Having said that Aon’s acquisition of Willis Towers Watson (WTW) could significantly lessen competition in the supply of commercial risk, reinsurance and employee benefits broking and advisory services in Australia, the country’s competition regulator has now pushed back the end-date of its review of the deal.
Back in February, the Australian Competition & Consumer Commission (ACCC) became one of the most vocal on the proposed combination of insurance and reinsurance brokers Aon and Willis Towers Watson, citing a range of competition related concerns.
ACCC Commissioner Stephen Ridgeway had said the Commission was “Concerned that the combination of Aon and WTW will remove a significant competitive constraint from the markets for commercial risk broking to large customers or those with more complex and/or high-value insurance premiums; reinsurance broking; and employee benefits broking in Australia.”
The Commission also noted how critical reinsurance capital is to the Australian insurance market, worrying that that the proposed merger could reduce insurers’ choice of reinsurance brokers in an already concentrated market, leading to potential price increases or reduced service levels.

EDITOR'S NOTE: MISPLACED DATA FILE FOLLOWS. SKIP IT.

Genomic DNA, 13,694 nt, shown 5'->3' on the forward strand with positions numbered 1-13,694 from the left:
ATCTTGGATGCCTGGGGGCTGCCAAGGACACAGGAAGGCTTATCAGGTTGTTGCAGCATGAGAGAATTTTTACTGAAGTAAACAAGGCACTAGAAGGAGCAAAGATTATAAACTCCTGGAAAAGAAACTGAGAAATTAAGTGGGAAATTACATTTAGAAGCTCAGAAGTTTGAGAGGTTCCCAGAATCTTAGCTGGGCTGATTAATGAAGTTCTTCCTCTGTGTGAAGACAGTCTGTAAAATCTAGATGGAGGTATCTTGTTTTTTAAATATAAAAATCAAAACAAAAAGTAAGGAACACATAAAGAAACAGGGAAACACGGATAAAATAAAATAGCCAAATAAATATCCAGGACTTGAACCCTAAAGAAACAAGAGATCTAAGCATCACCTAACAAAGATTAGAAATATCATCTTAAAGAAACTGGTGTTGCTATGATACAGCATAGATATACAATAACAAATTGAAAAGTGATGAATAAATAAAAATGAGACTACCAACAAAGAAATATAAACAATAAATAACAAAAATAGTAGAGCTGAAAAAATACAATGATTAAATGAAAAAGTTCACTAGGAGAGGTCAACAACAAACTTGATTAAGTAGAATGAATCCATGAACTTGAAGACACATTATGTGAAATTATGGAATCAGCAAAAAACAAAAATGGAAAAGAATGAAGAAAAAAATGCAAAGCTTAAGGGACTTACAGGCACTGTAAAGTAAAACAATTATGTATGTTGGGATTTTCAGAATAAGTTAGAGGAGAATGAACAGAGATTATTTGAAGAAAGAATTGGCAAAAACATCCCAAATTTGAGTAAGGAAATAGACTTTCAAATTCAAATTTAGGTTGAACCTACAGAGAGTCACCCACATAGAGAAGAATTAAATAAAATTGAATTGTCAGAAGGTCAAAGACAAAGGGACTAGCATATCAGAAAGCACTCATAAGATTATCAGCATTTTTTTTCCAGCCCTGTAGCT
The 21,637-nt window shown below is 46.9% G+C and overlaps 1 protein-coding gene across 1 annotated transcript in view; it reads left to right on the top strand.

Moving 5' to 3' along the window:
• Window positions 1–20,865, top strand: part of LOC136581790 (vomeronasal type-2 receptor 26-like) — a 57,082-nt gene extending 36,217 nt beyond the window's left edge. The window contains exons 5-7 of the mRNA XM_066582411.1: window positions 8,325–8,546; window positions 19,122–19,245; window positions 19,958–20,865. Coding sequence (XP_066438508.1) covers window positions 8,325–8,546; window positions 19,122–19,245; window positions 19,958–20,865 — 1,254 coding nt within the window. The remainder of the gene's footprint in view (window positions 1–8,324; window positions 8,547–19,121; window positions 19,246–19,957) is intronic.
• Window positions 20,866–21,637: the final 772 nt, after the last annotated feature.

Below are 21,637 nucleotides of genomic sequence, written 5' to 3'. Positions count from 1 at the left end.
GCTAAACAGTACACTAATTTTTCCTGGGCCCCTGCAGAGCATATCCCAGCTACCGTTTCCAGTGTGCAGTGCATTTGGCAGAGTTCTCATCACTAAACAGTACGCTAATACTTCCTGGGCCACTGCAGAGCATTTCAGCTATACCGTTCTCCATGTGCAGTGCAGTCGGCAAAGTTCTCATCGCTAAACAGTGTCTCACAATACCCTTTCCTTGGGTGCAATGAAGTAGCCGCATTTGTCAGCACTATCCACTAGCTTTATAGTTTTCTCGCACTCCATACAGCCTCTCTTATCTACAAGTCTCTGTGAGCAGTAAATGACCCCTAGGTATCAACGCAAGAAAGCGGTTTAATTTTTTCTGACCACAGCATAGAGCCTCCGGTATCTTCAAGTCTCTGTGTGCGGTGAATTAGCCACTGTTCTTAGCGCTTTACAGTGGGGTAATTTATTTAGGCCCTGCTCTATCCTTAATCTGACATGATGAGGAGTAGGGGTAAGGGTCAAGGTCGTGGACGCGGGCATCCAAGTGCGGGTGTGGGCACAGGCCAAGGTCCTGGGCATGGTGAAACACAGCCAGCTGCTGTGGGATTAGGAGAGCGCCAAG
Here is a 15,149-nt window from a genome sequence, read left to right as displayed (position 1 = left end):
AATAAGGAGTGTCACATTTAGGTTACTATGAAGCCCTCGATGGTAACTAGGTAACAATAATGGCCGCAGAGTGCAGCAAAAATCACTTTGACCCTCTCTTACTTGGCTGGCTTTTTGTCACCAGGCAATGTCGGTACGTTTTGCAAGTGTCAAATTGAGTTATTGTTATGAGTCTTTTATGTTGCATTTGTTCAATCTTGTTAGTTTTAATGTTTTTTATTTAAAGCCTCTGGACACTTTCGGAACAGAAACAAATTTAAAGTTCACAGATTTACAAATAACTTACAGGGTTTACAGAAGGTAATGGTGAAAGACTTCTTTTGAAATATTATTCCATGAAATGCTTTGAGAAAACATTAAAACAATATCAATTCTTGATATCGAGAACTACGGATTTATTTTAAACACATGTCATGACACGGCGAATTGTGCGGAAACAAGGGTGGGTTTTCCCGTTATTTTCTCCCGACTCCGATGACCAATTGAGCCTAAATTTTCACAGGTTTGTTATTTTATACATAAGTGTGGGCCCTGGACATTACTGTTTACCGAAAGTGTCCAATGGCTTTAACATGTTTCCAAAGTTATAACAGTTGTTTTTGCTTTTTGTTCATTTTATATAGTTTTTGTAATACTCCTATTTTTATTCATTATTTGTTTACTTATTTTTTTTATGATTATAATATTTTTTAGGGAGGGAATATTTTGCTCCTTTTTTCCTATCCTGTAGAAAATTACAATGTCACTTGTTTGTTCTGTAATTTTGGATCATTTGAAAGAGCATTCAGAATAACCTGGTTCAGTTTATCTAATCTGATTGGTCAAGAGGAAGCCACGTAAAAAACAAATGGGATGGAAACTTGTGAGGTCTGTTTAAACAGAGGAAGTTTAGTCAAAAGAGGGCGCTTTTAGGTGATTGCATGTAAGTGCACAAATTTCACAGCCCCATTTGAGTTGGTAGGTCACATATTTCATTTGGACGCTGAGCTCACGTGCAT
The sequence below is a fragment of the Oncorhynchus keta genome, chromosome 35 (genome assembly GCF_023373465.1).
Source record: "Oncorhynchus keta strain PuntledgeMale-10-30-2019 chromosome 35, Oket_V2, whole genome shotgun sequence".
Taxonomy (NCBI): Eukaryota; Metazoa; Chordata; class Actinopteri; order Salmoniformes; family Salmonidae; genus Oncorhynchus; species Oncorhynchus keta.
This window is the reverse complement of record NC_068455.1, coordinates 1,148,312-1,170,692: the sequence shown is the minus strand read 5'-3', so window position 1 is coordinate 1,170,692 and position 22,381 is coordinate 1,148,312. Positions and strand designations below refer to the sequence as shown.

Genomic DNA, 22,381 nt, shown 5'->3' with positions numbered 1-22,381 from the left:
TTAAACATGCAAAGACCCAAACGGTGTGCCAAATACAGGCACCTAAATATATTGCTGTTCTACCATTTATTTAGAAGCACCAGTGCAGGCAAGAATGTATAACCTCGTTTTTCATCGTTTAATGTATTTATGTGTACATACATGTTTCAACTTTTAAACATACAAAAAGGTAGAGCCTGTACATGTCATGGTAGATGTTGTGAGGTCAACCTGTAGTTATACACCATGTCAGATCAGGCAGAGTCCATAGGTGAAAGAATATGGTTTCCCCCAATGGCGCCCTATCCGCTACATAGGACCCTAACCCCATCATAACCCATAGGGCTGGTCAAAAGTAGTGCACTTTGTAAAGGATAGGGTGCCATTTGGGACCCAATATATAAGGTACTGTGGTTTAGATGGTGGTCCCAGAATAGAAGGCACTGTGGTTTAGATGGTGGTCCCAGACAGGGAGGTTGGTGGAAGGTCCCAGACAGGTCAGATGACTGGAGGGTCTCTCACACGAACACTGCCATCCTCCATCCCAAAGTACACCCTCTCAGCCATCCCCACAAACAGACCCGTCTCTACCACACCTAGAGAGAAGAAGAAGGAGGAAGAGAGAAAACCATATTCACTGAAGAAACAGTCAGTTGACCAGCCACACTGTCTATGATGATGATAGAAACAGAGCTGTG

As a result, the Australian regulators review of the merger is seen as an important step in the approval process for Aon, as it seeks to merge with the WTW business globally.
But it seems this is now set to drag on a little longer, with the Australian Competition & Consumer Commission (ACCC) saying that it is still awaiting additional information from the merger parties to help in its completion of the review.
Because of this delay in receiving information from Aon and Willis Towers Watson, the ACCC said that it will now push-back the end-date of its review.
Originally the end-date had been May 27th 2021, but this will now push-back to an as yet unannounced date, with the ACCC saying it will announce a proposed decision date in due course.
Approval in market’s like Australia is key for Aon as it progresses the proposed merger. While Australia is also a key market as it is one where choice is less available, especially in areas like reinsurance broking, so the decision of the ACCC will be closely watched by other competition authorities in certain regions of the world.
With reports suggesting that Aon has submitted a remedy offer to the US Department of Justice Antitrust Division, as it seeks to gain approval for its planned acquisition of rival Willis Towers Watson (WTW) and negotiations ongoing with the European Commission, it looks like the merger parties are going to have a very busy few weeks as global regulators near the crucial point of their reviews of the transaction.